If you haven’t yet seen this wonderful and visionary short science-fiction film, please set aside 6 minutes to enjoy it. Ambition is a collaborative project of ESA and Platige Image. Directed by Tomek Baginski and starring Aiden Gillen (The Dark Knight Rises, Game of Thrones, Shanghai Nights) and Aisling Franciosi (The Fall, Jimmy’s Hall, Quirke), it was shot on location in Iceland, and screened on 24 October during the British Film Institute’s celebration of Sci-Fi: Days of Fear and Wonder, at the Southbank, London.
In six short minutes we glimpse a future with tremendous and elegant technology in which the spirit of humanity remains strong. ESA’s ostensible motive in producing the film is to promote its wonderful Rosetta project–the amazing success of which has now been widely acknowledged worldwide. But the film is not a mere promo piece. It is visionary and inspiring in its own right, with director Tomek Baginski pulling off a beautifully timed and moving story featuring great performances by Aiden Gillen and Aisling Franciosi as a master and apprentice, respectively, in this mysterious and optimistic flash of a possible future.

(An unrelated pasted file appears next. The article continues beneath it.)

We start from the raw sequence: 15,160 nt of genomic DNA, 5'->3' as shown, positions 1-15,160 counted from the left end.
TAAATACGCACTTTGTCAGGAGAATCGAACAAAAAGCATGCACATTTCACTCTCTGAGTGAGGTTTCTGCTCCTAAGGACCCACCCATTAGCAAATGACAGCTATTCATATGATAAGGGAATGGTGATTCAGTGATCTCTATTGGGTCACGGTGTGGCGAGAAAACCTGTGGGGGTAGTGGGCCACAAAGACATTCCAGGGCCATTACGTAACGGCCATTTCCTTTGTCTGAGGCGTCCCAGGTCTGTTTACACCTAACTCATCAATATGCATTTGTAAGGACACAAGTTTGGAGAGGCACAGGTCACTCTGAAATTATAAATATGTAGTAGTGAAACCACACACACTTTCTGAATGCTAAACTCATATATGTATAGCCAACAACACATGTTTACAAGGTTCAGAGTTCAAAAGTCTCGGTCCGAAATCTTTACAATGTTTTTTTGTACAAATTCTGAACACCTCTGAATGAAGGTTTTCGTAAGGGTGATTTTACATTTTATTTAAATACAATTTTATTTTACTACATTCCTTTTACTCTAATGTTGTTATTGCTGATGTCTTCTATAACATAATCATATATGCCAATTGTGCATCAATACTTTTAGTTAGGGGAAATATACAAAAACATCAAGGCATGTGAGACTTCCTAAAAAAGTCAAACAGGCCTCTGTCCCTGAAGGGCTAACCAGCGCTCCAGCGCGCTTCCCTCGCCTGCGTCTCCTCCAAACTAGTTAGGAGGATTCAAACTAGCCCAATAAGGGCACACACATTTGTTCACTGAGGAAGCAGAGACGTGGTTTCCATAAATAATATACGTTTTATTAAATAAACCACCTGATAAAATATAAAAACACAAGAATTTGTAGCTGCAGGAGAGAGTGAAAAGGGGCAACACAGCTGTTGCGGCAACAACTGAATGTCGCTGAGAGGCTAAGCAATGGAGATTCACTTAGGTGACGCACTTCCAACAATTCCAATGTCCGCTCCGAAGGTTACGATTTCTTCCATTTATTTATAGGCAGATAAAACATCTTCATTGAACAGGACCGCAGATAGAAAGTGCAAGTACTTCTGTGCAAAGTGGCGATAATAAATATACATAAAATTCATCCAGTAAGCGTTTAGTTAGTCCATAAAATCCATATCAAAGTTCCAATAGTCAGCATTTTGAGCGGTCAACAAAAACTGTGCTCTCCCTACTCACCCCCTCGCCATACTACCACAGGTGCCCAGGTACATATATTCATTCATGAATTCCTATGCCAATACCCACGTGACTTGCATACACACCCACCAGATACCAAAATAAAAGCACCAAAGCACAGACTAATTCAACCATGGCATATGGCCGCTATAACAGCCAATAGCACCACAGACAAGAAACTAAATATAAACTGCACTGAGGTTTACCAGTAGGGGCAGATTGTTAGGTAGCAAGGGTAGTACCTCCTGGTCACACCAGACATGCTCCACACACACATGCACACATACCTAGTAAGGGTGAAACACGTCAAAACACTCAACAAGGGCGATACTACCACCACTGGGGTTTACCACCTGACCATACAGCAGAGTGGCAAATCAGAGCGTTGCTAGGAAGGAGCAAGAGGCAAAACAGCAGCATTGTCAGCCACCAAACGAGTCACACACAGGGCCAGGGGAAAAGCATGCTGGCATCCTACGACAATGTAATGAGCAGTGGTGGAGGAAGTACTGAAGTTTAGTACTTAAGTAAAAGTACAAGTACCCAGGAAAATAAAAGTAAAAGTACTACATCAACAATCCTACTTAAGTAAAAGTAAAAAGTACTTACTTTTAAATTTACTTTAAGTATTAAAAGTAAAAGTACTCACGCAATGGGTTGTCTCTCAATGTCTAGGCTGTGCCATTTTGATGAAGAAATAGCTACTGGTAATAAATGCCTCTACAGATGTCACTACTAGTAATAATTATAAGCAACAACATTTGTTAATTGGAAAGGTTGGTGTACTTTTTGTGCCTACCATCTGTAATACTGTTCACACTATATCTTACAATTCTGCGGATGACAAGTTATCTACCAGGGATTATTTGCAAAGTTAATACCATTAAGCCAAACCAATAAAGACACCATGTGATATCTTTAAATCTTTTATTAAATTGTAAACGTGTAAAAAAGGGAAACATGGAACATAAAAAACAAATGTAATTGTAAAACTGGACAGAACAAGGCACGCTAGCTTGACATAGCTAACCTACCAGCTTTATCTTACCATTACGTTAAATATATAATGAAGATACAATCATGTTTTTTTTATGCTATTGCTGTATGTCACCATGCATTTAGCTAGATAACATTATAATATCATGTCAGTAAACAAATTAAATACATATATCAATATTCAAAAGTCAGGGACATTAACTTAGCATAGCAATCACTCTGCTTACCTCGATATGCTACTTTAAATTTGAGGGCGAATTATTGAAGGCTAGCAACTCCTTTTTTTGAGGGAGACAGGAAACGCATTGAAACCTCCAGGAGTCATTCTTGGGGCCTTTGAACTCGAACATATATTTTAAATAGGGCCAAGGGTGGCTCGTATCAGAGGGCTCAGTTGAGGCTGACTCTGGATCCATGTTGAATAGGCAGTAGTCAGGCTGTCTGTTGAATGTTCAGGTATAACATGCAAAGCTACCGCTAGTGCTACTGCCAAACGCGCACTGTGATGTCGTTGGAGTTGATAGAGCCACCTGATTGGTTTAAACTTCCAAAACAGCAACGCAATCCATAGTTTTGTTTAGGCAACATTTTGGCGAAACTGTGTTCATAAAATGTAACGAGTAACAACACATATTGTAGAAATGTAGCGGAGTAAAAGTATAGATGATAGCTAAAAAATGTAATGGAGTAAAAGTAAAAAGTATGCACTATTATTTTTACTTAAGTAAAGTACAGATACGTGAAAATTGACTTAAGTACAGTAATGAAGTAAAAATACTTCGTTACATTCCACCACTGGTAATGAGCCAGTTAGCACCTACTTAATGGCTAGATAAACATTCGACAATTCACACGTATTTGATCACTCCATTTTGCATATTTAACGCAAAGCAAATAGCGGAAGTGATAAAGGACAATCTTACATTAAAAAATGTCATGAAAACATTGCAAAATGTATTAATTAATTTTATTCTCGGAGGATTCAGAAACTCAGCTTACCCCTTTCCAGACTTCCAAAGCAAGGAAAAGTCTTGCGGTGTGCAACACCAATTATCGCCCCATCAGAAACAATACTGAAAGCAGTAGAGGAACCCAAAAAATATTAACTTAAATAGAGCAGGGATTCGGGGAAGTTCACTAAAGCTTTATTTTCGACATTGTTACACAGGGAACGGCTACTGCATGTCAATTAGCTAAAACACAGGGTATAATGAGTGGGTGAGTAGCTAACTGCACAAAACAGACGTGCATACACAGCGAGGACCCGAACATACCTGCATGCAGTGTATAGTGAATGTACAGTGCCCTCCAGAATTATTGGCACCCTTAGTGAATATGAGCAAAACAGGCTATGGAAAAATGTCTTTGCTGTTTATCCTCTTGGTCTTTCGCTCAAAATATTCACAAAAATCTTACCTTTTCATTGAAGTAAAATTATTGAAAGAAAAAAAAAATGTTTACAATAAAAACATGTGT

Yes, this short film is, on one level, a blatant plug for the Rosetta mission. But it is so well done, and such a welcome contrast to the bloated and physics-ignoring blockbusters that call themselves science fictions these day, that the relatively underplayed promotional intention of the film is more than wholly forgivable. Never mind that the Rosetta mission is, indeed, the monumental event this film suggests.
IMDb describes the story line like this:
The story of one of the most important space exploration endeavours of this decade. Just as Gillen’s enigmatic Master encourages Franciosi’s Apprentice to seek out the key to life amidst a rugged alien landscape, ESA has been on a decade-long ambitious journey of its own, to unlock the mysteries of a comet and the origins of our Solar System with its Rosetta spacecraft, hundreds of millions of kilometres from Earth. Ambition complements the ongoing communication about Rosetta and adds a “human dimension” to the scientific and technological achievements of the mission, which include curiosity, drive and ambition.
Tomek Bagiński is a Polish illustrator, animator and director. His first film Rain won local awards. Between 1999 and 2002 he worked his short film debut, The Cathedral, which was nominated for an Oscar for the best animated short film. He is also the author of all covers of Jacek Dukaj books, including the novel entitled Ice. Apart from his own projects, Bagiński works as a director on commercials and stage shows. He has published in many trade magazines, from United States to China and Japan. His directing film credits include the Ambition (2014), Animated History of Poland (2010), Beig (2009), Making of Fallen Art (2005), The Cathedral (2002) and others. His writing credits include Ambition, The Kinematograph (2009), Fallent Art (2004), and The Cathedral.